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The Survivors Network of those Abused by Priests

SNAP Letters


Letter to Sr. Rita Brink


September 7, 2004

Sister Rita Brink, Prioress
St. Walburg Monastary
2500 Amsterdam Road
Covington, Kentucky 41017

Dear Prioress:

We have heard from a woman who was sexually abused by nuns in your religious order. She informs us that you have responded not in a truly pastoral way, but with the same old discredited and hurtful hardball legal tactics.

We beg you to reconsider.

Specifically, we ask that you withdraw two of your legal motions. The first seeks to evade justice by taking advantage of the archaic and dangerous statute of limitations, and denying this victim her day in court. The second seeks to evade responding to discovery which may shed light on issues related to this abuse, including the abuse of others. This approach also prevents victims from finding out about one another and forming support groups and educating the public about the abuse.

You know the details of this case well, I'm sure.

From 1955-59, this victim attended Villa Madonna Academy (VMA) near Covington, Kentucky. It was owned and operated by the Benedictine Sisters of Saint Walburg Convent (now Monastery). She was one of a small number of boarding students.

At age 14, while a freshman in high school, she was sexually abused by one of the nuns. The abuse continued throughout her high school years, even though she twice reported the abuse to two priests who were chaplains at different times, the principal of the high school and to the Directress of the Academy.

This brave woman now reports that as she approached graduation, she "was ashamed, withdrawn and confused." She was heavily recruited to enter the convent and became aware that there was "little talking and nearly complete isolation and she wanted nothing more than to hide." The convent proved to be the wrong place for her. She was sexually abused by two other nuns starting in her first year.

For the sake of her privacy, I won't go into further details here. But I know that you've been made amply aware of how she has suffered and continues to suffer since the filing of her lawsuit in 2002

She has given your Order an opportunity to do the right thing. She met with you last fall. She assumed, like so many of us do, that if only you heard about her childhood horror, saw her pain that surely you would finally respond in a Christ-like manner. So she bared her soul, shared her secrets, made herself vulnerable to you again so that she could recover.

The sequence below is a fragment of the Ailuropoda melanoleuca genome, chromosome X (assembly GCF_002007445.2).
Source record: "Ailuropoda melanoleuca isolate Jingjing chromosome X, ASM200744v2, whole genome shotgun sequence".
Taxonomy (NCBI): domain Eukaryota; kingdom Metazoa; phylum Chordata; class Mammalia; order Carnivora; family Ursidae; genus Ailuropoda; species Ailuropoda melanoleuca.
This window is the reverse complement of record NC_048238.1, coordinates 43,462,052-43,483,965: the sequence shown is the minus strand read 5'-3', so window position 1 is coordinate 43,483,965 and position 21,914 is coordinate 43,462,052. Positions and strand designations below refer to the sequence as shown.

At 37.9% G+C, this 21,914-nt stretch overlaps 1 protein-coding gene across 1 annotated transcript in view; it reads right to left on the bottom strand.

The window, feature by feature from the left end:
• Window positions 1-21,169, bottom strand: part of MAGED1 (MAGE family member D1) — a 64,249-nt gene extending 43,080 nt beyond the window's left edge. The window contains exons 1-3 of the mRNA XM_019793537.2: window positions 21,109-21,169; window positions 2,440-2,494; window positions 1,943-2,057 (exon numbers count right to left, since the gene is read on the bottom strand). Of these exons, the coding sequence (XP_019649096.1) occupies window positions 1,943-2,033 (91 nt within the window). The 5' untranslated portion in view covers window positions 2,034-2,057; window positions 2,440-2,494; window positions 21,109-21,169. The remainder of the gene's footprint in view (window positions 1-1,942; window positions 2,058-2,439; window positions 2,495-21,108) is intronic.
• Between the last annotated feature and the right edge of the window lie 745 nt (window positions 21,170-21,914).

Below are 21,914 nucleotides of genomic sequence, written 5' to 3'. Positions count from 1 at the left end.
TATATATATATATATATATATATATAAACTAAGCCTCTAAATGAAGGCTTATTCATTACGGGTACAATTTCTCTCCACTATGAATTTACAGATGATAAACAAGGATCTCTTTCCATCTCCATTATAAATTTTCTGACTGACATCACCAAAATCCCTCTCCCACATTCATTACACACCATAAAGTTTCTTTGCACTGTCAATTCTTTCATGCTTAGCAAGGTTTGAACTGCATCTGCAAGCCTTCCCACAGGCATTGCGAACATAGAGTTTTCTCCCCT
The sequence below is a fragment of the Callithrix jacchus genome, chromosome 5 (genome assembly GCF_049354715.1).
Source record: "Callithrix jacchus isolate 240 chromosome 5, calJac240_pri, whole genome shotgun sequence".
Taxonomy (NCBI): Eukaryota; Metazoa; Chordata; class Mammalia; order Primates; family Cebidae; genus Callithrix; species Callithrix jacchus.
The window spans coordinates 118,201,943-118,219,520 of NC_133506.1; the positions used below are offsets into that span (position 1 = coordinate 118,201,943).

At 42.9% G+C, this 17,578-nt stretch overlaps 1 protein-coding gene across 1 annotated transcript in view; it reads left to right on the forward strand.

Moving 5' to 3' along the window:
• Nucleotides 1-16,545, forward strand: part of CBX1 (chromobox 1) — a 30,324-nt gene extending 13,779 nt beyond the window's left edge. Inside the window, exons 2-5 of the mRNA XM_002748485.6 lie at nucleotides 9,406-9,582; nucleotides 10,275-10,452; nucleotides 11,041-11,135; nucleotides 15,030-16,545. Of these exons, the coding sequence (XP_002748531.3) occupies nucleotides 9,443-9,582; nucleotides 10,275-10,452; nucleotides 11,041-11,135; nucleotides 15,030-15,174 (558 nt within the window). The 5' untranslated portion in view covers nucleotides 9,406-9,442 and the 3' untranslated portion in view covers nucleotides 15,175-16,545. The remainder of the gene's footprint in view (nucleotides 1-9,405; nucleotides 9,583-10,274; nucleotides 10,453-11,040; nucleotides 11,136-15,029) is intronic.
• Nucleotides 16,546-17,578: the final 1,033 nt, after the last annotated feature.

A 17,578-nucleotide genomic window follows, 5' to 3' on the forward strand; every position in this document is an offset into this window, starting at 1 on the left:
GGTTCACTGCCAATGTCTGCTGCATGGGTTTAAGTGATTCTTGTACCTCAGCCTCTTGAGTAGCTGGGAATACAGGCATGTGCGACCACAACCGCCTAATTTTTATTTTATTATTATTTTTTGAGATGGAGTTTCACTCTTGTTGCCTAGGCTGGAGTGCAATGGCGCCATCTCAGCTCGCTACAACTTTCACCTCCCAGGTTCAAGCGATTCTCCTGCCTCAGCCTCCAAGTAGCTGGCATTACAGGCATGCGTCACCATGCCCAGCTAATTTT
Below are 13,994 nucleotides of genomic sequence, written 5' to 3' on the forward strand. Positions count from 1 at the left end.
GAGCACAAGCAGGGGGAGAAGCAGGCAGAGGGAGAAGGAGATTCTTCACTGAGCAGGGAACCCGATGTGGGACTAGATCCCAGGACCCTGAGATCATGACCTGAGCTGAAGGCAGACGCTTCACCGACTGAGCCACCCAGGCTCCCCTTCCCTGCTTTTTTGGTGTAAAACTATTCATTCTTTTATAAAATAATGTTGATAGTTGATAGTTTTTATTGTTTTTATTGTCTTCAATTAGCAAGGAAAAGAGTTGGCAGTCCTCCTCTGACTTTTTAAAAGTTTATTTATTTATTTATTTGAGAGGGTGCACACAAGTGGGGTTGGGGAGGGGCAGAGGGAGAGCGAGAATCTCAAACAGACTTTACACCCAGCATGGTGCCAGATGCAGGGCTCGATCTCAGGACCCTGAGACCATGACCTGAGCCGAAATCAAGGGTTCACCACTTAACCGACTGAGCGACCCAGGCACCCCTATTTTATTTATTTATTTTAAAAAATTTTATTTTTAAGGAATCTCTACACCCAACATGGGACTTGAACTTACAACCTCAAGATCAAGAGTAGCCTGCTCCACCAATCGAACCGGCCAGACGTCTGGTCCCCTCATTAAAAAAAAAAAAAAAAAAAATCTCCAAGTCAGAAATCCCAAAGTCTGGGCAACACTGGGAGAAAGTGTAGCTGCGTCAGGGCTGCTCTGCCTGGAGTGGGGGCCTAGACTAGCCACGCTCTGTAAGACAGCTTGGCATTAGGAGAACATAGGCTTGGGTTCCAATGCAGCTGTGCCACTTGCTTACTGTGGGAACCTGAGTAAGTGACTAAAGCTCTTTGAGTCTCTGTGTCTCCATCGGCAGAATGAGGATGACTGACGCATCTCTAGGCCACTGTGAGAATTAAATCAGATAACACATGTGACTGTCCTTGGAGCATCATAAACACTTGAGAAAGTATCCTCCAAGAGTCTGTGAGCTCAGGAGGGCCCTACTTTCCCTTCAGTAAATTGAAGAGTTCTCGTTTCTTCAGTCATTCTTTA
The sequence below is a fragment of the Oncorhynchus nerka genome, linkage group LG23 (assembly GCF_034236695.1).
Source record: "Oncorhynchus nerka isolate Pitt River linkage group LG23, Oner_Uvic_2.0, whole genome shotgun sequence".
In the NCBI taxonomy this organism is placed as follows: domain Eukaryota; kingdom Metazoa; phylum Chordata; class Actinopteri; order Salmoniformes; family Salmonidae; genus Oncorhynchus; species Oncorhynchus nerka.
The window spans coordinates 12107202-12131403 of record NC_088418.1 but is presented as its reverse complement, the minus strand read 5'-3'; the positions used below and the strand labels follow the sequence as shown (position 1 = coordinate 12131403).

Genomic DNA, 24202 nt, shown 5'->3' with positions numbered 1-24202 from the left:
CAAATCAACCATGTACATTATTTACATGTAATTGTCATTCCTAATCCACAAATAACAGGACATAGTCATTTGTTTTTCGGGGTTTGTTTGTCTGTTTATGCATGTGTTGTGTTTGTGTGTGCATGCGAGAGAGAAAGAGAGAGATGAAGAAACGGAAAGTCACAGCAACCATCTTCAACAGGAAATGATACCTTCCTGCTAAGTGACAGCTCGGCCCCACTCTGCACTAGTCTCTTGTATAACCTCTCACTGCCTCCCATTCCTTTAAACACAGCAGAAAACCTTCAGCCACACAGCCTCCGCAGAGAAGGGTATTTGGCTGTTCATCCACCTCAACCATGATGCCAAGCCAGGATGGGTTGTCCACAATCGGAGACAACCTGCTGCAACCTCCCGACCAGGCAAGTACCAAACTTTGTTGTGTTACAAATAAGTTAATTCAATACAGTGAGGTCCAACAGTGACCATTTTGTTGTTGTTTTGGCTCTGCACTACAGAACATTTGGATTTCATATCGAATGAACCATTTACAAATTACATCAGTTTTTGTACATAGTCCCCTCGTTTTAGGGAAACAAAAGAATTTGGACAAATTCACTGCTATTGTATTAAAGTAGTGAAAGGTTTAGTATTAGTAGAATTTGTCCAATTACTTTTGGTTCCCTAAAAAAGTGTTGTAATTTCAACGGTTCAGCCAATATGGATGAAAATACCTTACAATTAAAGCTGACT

Sadly, she was again bitterly disappointed.

Nearly a year later, any pastoral response has been over shadowed by your actions. Indeed, your actions have gotten worse, not better. While pretending to care, you have simultaneously instructed your lawyer to "take advantage of all legal defenses" available to you?

Remember, please, that this victim is a former nun. She devoted years of her life to serving the church. She comes from a very devout Catholic family. She attended Catholic schools. She did what bishops and other church leaders beg victims to do: she has patiently given you and your colleagues more than ample time to respond with decency.

Her reward for all this: to be treated as the enemy, and to be met with stiff-arm, scorched earth legal defense maneuvers.

You have a legal right, of course, to hide behind the statute of limitations. You also have a legal right to seek to keep disturbing secrets hidden. But religious leaders possess many legal rights that they wisely choose not to exercise: the right to go to topless bars, to accompany women to abortion clinics, to sell pornography. Just because you can do something does not mean you should do it.

Common decency tells us that we cannot hold ourselves out as Christian leaders while using technicalities to evade our responsibilities. Nor can we take actions that can only hurt the already-wounded, while publicly professing to care about abuse victims.

So we plead with you to act as Jesus would to this courageous woman. Learn from the mistakes and ultimately self-defeating hardball tactics of some of America's bishops. Take a different course. Respond with compassion, not combativeness.

We look forward to hearing from you soon.


David Clohessy
National Director, SNAP
Survivors Network of those Abused by Priests
7234 Arsenal St.
St. Louis MO 63143
314 566 9790

Barbara Blaine
President, SNAP
Survivors Network of those Abused by Priests
PO Box 6416
Chicago IL 60680
312 399 4747 cell


Survivors Network of those Abused by Priests